24 February 2004
sex and the real city
so here it is, on the cusp of wednesday morning, and i still have not talked about the last episode of Sex and the City. some of you may have remembered my well-documented disdain for this show. well, in the last two years or so i've done a complete 180 and it is now Appointment Television for me. or was. i can't say what happened, exactly. maybe i'm more willing to suspend my sense of reality than i was two or three years ago.
but finally, finally, FINALLY, one of my favorite tv shows has given me a final episode that has satisfied me completely. it was everything i could hope it to be, and more. you don't know what a relief this has been after the disappointment of Seinfeld and season-long downward spiral of the X-files.
i'm not sure why i liked it so much. maybe because it was so neatly wrapped up, everyone ended up with someone, everyone got what they wanted, we even got to find out Big's real name. maybe it is some weird part of me that wanted to see everyone happy and settled and the search for the perfect man finally over. and then there's another, nagging part of me that wonders if that really was the point of the show. i think i'm smart enough (or maybe jaded enough) to realize that shit doesn't work out like that all the time. in fact, it rarely does. and even though the episode ends with Carrie's narration that "the most important relationship you have is with yourself", it feels like lip service when Big proclaims that she's "The One" and moves back to New York City to be with her.
so do many single women feel betrayed by the ending of show? if there are, i haven't met one yet. as my friend MT once said, Carrie is the quintessential single girl, if they do it right, she won't end up with anyone. Sex and the City made it fabulous to be single. it was okay not to want the husband and the baby and the perfect house, you weren't abnormal or pathetic or unable to catch a man, that was just the way you wanted it to be. all those women who basked in that revelation were the same ones crying into their cosmopolitans as all four girls ended up happily attached. myself included.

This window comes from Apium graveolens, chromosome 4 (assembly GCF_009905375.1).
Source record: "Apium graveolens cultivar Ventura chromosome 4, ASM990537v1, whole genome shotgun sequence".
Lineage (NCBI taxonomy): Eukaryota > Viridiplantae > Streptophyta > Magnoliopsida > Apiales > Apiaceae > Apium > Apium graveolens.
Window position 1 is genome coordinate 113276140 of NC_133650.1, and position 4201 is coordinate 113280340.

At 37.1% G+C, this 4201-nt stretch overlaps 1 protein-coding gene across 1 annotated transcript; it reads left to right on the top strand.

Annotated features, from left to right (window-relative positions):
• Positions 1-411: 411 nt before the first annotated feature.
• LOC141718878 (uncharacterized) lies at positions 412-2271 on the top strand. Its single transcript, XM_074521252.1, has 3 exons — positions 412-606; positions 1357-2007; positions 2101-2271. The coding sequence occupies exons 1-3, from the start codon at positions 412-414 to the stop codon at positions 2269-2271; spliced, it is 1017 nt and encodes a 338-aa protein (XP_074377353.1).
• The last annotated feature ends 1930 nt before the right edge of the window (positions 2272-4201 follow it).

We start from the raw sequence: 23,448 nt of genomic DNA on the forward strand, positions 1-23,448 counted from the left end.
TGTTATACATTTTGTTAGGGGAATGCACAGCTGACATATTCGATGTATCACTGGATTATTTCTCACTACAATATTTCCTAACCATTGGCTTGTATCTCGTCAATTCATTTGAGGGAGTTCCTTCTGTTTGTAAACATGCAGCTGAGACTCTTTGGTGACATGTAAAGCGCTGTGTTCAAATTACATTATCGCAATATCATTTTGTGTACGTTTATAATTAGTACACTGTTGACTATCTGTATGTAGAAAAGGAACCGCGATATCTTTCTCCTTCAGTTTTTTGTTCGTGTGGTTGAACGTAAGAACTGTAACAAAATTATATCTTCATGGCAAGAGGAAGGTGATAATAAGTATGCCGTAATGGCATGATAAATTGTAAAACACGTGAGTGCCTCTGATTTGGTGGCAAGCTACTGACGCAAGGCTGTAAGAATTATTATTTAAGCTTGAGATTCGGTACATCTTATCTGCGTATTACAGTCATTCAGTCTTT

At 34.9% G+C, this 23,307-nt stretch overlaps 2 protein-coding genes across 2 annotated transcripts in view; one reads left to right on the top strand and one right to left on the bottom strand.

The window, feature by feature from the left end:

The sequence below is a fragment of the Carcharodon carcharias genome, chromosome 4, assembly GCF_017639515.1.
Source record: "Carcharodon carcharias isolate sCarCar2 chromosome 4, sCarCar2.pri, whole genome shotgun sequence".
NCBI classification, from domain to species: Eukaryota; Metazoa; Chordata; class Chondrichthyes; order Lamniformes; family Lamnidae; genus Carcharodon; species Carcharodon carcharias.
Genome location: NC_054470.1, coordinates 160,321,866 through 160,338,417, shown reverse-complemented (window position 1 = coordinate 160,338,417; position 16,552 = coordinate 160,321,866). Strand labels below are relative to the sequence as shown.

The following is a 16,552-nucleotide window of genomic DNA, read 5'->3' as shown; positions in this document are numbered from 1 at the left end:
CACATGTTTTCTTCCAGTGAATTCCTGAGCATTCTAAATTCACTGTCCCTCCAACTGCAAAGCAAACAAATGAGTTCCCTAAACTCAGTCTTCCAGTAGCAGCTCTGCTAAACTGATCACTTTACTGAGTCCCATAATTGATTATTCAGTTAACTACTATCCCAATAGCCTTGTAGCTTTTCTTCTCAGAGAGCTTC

it's a weird, dual message, one i'm finding hard to shake. maybe it's the Hollywood blinders - we just can't bear the thought of the characters we've loved for the last six years ending up alone. but Sex and the City had an inherent dual message as well - we don't need relationships with men to live happy, fulfilled lives, but at the same time, we will devote endless amounts of time and energy to making them happen.
when asked what character they most resemble, everyone says they're just like Carrie. but the thing that always annoyed me about her was her indecisiveness and her frequent inability to assert herself. she rarely spoke aloud what she typed on her laptop every week, but when she did, it was golden. i think i am really more Miranda and perhaps just a touch of Samantha (Charlotte and i aren't even on the same continent). Like Miranda, career-driven and cynical to a fault, occasionally obsessed with sex, though i don't have near the self confidence that Samantha has (which was her best trait, in my opinion. how many women do you know today that can say "my ass is perfection" with a straight face?).
so what has this show given me? it made me feel more okay to want what i've always wanted, even before Carrie Bradshaw was a glimmer in Candance Bushnell's eye, i knew i didn't want the husband and the baby and the house. i didn't know what i wanted when i was 12, but i knew i definitely didn't want that. and all the single women i saw around me weren't anything i ever wanted to aspire to: lacking self-confidence, usually beaten down (literally and figuratively) by the men who came in and out of their lives. it made me think that maybe i am enough, all on my own. maybe i can make it and be happy without that perfect other half. i just wish it had been enough for the ladies on Sex and the City.
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